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Waxed or Unwaxed Dental Floss - How They Differ

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Everyone wants a pretty smile, but you don't hop out of bed to a set of pearly whites without the care and dedication your teeth need on a daily basis. In addition to brushing, flossing should be an integral part of this care if it isn't already. But with several types of floss to choose from, you're probably wondering which is the best for your mouth. Waxed and unwaxed dental floss are two of the most common types, and they both have their merits.


As important as it is to floss your teeth, it's equally important to make sure you're flossing correctly. No matter which type you use, here are some pointers:

  • Use a strand that measures just over the length of your arm (it'll shorten as you wrap the ends)
  • Loosely wrap six inches of it around your middle finger while holding it in place with your thumb
  • Use your thumb and index finger from your free hand to straighten the floss between both hands
  • Ease the floss between each tooth with a delicate back-and-forth motion

Be careful not to snap the floss through the seam of both teeth, as you can damage your gums this way. The IDA advises gently curving the floss around the base of each tooth. Use a sliding motion to scrape the floss gently underneath the gums before moving on. Curl the used portion of floss around your middle finger as you move from tooth to tooth, too. This keeps you from putting germs back into your mouth and reinforces your grip as you progress from one end of your jaw to the other.

How Both Types Differ

Floss typically comes in two types: nylon (multifilament) or Polytetrafluoroethylene (PTFE) – which is a monofilament. In the case of nylon floss, you can find both waxed and unwaxed.Research by the Journal of Periodontology, recently reported by The Guardian, found that 79 percent of those surveyed preferred waxed floss compared to 21 percent for unwaxed after using both types on the same areas (front and back) in their mouths. The biggest complaint associated with waxed floss, however, was that the wax made it seem too thick. Those who preferred unwaxed floss did so because it was thinner (and therefore easier to use) than the waxed. But waxed floss has its own benefits, suggests The Huffington Post, in that it helps ease the floss between your teeth so you don't hurt yourself.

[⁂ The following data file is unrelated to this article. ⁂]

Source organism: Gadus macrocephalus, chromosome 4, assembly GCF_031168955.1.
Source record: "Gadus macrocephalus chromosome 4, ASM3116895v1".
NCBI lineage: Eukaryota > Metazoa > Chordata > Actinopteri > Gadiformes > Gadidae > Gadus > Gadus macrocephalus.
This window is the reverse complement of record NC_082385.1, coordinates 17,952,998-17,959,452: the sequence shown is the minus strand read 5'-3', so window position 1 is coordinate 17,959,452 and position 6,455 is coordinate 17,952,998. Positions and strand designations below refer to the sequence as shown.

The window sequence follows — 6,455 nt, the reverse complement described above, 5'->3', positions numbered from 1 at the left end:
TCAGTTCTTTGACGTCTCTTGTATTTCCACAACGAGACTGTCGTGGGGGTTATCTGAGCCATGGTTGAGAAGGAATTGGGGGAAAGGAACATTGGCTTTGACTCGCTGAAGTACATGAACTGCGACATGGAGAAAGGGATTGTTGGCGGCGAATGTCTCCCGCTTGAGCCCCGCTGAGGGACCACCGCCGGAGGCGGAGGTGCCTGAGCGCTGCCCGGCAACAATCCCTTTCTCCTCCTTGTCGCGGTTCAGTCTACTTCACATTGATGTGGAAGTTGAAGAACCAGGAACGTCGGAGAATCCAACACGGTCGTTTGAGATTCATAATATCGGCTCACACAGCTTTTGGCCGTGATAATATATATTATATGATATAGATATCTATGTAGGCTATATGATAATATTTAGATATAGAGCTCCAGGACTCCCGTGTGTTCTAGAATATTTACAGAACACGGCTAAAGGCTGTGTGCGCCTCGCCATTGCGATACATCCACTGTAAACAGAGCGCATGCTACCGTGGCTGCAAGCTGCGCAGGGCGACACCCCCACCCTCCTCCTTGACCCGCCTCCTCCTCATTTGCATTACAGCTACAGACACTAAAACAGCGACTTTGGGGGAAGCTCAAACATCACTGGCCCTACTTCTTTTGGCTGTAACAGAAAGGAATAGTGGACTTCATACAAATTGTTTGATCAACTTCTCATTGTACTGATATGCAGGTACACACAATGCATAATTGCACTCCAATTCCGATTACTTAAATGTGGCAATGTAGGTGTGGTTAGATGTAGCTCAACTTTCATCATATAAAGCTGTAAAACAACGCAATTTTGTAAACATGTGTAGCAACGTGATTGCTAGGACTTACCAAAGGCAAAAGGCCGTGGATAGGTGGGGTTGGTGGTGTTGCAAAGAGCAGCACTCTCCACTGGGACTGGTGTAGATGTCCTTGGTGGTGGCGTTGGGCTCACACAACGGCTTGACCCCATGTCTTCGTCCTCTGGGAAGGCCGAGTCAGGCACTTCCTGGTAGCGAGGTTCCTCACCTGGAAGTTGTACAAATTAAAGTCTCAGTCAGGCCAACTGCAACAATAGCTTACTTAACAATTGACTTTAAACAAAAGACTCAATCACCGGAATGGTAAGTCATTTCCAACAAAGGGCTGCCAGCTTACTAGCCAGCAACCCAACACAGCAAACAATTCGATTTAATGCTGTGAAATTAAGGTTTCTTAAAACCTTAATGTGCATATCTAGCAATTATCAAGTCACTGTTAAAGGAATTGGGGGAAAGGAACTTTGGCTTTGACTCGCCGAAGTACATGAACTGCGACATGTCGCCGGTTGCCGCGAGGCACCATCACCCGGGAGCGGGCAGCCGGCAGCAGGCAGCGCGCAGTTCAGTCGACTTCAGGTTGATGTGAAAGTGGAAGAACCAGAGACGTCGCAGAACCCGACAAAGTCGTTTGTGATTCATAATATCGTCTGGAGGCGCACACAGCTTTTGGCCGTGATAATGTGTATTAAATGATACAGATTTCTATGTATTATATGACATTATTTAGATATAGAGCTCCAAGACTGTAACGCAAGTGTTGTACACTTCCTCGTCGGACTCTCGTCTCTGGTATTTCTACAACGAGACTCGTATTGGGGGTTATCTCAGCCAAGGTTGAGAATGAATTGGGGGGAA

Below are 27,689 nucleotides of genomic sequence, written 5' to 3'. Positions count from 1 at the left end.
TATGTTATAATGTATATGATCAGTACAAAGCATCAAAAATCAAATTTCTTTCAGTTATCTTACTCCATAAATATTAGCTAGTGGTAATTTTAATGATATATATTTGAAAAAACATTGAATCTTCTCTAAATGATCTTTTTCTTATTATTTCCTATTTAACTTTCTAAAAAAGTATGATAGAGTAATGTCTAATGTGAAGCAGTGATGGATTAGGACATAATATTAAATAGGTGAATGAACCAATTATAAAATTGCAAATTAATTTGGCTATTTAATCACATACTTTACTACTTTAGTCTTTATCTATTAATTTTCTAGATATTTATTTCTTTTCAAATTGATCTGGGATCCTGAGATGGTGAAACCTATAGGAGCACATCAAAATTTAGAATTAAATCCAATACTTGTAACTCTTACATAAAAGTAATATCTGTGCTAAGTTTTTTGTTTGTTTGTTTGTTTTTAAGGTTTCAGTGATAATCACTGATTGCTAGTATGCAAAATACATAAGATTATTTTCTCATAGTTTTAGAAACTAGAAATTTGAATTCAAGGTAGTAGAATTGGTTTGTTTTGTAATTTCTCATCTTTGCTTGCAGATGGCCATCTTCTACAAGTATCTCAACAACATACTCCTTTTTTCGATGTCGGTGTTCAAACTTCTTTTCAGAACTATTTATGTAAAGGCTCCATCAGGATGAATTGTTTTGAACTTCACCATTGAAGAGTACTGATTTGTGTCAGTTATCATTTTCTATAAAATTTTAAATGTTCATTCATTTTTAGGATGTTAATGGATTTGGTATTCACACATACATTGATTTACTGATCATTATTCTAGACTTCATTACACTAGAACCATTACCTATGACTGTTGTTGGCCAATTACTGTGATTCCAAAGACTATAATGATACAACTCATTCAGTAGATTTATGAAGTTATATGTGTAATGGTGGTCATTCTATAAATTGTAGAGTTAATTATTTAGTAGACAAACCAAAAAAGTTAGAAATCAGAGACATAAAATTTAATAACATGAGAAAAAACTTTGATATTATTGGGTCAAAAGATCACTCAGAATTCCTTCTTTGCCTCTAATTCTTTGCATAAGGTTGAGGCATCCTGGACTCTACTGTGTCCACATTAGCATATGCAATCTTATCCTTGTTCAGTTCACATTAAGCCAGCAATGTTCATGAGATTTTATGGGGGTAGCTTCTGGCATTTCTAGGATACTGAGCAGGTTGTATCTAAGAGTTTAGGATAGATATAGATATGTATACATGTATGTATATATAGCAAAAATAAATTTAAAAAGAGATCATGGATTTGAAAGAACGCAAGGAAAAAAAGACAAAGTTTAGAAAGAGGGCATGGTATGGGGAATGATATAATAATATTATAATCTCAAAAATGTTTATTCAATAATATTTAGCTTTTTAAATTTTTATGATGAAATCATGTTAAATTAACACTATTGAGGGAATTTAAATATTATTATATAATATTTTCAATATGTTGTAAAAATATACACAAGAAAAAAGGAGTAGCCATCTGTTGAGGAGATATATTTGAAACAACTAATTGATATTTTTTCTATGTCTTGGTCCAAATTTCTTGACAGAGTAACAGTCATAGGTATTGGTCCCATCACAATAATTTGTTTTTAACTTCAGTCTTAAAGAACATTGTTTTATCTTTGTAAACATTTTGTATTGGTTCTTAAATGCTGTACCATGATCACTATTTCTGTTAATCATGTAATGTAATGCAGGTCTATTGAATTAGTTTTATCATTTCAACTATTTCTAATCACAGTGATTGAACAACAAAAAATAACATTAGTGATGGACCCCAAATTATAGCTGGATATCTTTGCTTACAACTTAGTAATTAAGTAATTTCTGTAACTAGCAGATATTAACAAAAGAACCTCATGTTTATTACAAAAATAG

Despite the preference for waxed floss, an even earlier study drew the conclusion that there is no significant difference between the two. According to the Indian Dental Association, dental floss may be flavored or unflavored and waxed or unwaxed. The waxed and flavoured varieties of flossing thread are easier to use and give a greater feeling of freshness. Proper flossing removes plaque and food particles in places where a toothbrush cannot reach- under the gum-line and between the teeth. Daily flossing is recommended because plaque build-up can lead to tooth decay and gum disease . It stimulates gums, polishes tooth surfaces, reduces gum bleeding and prevents gum disease.

For Braces, Used Waxed Dental Floss

Having braces isn't an excuse to neglect flossing, and it's important to teach your children that. Nonetheless, it is more difficult. Waxed floss incorporated into a "floss threader" is the best way to floss with braces. This combination helps the braces-wearer get between each tooth despite the wiring that inhibits his or her reach. Unwaxed dental floss is much more likely to catch on the braces and result in the floss shredding.

Ensuring you have good oral care is an important aspect of your overall health. Flossing, whether you use a waxed or unwaxed product, is one of the two keys to a solid mouth health routine, next to brushing with a toothpaste recommended by your dentist. So be sure to floss daily, extracting food particles stuck in those hard-to-reach spots that a toothbrush can't penetrate. Don't forget your dental check-up at least twice a year. Remember your dentist is the most well-suited to assess whether your brushing and flossing is doing its job.

This article is intended to promote understanding of and knowledge about general oral health topics. It is not intended to be a substitute for professional advice, diagnosis or treatment. Always seek the advice of your dentist or other qualified healthcare provider with any questions you may have regarding a medical condition or treatment.